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Five years ago Tuesday, with sunshine blazing through the windows of a packed Faneuil Hall, then-Gov. Mitt Romney signed what he called a bold health care reform law.
Romney, a Republican, teamed up with Democratic House and Senate leaders to avoid losing hundreds of millions of federal health care dollars. Romney thanked the business, health care and consumer group leaders who supported the law.
"Massachusetts once again is taking a giant leap forward and it’s our faith in you that gives us the confidence to do just that," he said.
The leap to near-universal coverage had a rough landing at first. More residents than expected signed on to free or subsidized coverage. Had the state underestimated the number of uninsured residents? Would the cost of catching up on years of unmet health needs overwhelm the system?
Three years into the law, a report (PDF) from the Massachusetts Taxpayers Foundation concluded that it was coming in under budget.
"We had enrolled people more quickly than we'd expected," said Taxpayers Foundation President Michael Widmer. "The sharp increase in spending leveled off. So on balance this has been a very good deal for taxpayers and has not broken the budget, despite some popular misunderstanding."
There is little solid research that shows residents are healthier or are living longer as a result of the law, but there are lots of individual tributes.
Dennis Foley was 59 when he walked into an emergency room two years ago with a life-threatening foot infection. While treating that infection, doctors diagnosed diabetes, high blood pressure and a heart problem — and signed him on to the state’s health insurance plan. This was his first visit to a doctor in 30 years.
"I ended up with a severe foot infection, went to Good Samaritan Hospital in Brockton," Foley said. "It was an 18-day stay. They enrolled me in MassHealth and [I'm] doing good."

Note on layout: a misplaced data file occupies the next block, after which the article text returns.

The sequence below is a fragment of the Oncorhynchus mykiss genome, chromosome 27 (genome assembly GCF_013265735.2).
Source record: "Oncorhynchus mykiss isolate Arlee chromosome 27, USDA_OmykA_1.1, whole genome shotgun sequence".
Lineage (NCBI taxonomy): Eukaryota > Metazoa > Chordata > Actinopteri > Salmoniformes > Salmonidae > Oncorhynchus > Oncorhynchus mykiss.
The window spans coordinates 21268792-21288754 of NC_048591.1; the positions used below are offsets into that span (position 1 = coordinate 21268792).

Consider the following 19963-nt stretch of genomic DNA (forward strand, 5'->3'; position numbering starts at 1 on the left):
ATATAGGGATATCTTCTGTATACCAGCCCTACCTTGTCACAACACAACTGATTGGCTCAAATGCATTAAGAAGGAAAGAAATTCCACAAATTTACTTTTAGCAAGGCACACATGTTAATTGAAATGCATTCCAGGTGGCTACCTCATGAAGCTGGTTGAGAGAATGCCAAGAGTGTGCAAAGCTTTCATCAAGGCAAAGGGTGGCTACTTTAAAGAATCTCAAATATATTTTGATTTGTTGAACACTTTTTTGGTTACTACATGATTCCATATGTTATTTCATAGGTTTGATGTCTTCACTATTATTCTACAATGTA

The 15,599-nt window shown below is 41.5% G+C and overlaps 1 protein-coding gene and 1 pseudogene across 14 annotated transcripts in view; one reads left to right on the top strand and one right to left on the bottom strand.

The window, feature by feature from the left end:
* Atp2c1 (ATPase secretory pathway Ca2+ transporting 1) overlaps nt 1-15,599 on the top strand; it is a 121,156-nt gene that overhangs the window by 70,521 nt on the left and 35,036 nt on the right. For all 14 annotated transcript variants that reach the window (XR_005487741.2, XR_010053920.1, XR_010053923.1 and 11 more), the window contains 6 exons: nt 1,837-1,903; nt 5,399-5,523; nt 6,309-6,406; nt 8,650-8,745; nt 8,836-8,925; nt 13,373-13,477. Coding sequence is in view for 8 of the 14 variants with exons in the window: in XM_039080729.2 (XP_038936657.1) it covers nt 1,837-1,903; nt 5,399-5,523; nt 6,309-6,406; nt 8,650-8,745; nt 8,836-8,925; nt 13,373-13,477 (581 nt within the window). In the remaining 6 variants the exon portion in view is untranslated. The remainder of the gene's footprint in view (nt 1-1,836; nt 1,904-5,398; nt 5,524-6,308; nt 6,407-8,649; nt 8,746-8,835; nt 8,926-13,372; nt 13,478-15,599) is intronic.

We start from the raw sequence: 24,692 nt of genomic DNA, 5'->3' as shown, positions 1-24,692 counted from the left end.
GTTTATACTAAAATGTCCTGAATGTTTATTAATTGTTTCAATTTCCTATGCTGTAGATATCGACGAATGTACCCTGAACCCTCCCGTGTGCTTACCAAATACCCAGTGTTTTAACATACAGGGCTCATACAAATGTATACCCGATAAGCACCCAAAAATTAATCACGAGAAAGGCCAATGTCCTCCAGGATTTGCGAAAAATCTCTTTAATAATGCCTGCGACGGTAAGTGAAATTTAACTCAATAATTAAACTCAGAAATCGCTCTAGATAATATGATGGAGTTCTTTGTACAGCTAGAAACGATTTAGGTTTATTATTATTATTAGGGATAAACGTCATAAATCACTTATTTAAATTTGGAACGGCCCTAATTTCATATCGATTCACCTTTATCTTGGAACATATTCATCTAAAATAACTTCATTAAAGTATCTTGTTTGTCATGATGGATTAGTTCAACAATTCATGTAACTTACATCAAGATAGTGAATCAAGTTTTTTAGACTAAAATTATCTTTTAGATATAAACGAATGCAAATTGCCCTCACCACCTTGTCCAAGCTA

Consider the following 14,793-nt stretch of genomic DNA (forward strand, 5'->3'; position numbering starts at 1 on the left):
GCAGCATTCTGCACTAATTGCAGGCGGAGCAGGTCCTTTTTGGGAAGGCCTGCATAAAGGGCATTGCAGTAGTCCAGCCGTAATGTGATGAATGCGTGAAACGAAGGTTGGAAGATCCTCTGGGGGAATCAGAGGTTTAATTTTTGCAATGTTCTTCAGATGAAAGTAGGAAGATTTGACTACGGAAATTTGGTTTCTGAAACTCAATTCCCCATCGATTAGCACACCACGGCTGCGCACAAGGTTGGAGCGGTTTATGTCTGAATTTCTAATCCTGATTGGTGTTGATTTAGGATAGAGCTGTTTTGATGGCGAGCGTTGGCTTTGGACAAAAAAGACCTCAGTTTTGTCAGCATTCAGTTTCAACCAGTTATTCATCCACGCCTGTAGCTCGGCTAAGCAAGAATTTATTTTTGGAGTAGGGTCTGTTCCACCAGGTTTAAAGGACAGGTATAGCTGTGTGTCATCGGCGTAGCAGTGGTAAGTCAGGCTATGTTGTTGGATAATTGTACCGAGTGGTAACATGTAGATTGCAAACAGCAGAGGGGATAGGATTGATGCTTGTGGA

Foley is among the 98 percent of the state's residents who now have health insurance. Five years after enacting reform, Massachusetts has the lowest uninsured rate in the country.
That is the main accomplishment of the law, according to Harvard School of Public Health Associate Dean Nancy Turnbull. But does it mean residents are healthier now?
"Well we know that not having health insurance is bad for your health," Turnbull said. "On the other hand, though, we know that access to care, which health insurance enables, is only one part — and actually quite a small part — of what makes people healthier. We know that poverty and lack of education, lack of housing and many behaviors — smoking and other things — are actually much more contributors to ill health. So while expanding health insurance is a good thing, it's not sufficient."
Echoing Widmer, Turnbull said the reform's expansion of coverage has been consistent with budgetary projections and she said that a lot of the short-term cost pressure is coming from increased Medicaid rolls in the recession.
But, she added, "it's very clear that without controlling health care costs, the law is not financially sustainable. And unless we find durable ways to control costs, we won't be able to sustain the coverage extension. Whether there's the commitment to do that remains to be seen." She then cited Gov. Deval Patrick and Senate President Therese Murray, who have both indicated that health care cost containment is a priority.
"But this has, forever it seems, really been the third rail of health care politics here and in the country as a whole, so I think the jury's still very much out on what will be done."
This program aired on April 12, 2011.
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